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Nigeria loses $582b to corruption in 61 years, says YIAGA Africa

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YIAGA Programme Manager, Cynthia Mbamalu

‘N1.3tr laundered between 2011, 2015’
Human rights and civic engagement organisation, YIAGA Africa, yesterday, said Nigeria lost about $582 billion since independence due to endemic corruption.

YIAGA Programme Manager, Cynthia Mbamalu, who disclosed this in Abuja during the National Debate Competition on Anti-Corruption, noted also that about N1.3 trillion of public funds was laundered between 2011 and 2015 alone.

Mbamalu said the development was not surprising given the fact that the nation ranked 149th out of 179 countries on Transparency International’s 2020 Corruption Perception Index.

She explained that the debate was part of the Bounce Corruption Project launched by YIAGA Africa in 2017 to mobilise 20 million Nigerians in the fight against corruption and demand for accountability.

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She maintained that through the debates, the views of young Nigerians would be harnessed into the fight against corruption and propagation of integrity, transparency and accountability.

“Not only that, a December 2019 report by the National Bureau of Statistics on the patterns and trends of corruption in Nigeria revealed that young people are most likely to give or receive bribes, with at least 60 per cent admitting to having given bribes. These bribes are given for a variety of reasons, but most especially to obtain a government service, speed up a procedure or avoid paying a fine.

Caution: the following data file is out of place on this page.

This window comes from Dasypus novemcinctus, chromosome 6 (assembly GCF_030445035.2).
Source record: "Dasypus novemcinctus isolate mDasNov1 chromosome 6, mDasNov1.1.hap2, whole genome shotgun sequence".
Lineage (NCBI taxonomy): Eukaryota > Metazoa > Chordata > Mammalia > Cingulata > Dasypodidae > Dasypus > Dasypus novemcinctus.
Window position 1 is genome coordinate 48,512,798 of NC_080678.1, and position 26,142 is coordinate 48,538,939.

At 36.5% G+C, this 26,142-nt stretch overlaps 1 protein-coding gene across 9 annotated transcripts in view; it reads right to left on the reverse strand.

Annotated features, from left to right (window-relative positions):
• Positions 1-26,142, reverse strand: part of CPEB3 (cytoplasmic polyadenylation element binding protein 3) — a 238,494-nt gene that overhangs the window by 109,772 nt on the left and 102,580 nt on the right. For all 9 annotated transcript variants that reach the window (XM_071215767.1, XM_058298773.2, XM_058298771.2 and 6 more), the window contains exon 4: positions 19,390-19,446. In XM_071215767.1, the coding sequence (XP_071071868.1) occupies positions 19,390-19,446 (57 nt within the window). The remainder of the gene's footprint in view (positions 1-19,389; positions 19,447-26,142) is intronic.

“When this data is placed side-by-side with the high rate of youth unemployment and underemployment which is 42 per cent and 21 per cent in a country which has millions of young people finishing their studies with no job prospects, it further increases the pressure on them to offer bribes in order to secure jobs,” Mbamalu said.

She noted: “As such, it has become important to engage young Nigerians on how to fight corruption and enshrine integrity, accountability and transparency into the fabric of our society, and in our public and private sectors. As the group that suffers most from the effects of corruption, young people can be instrumental in the fight against corruption in Nigeria, using peer influence to spread values of transparency and accountability.”

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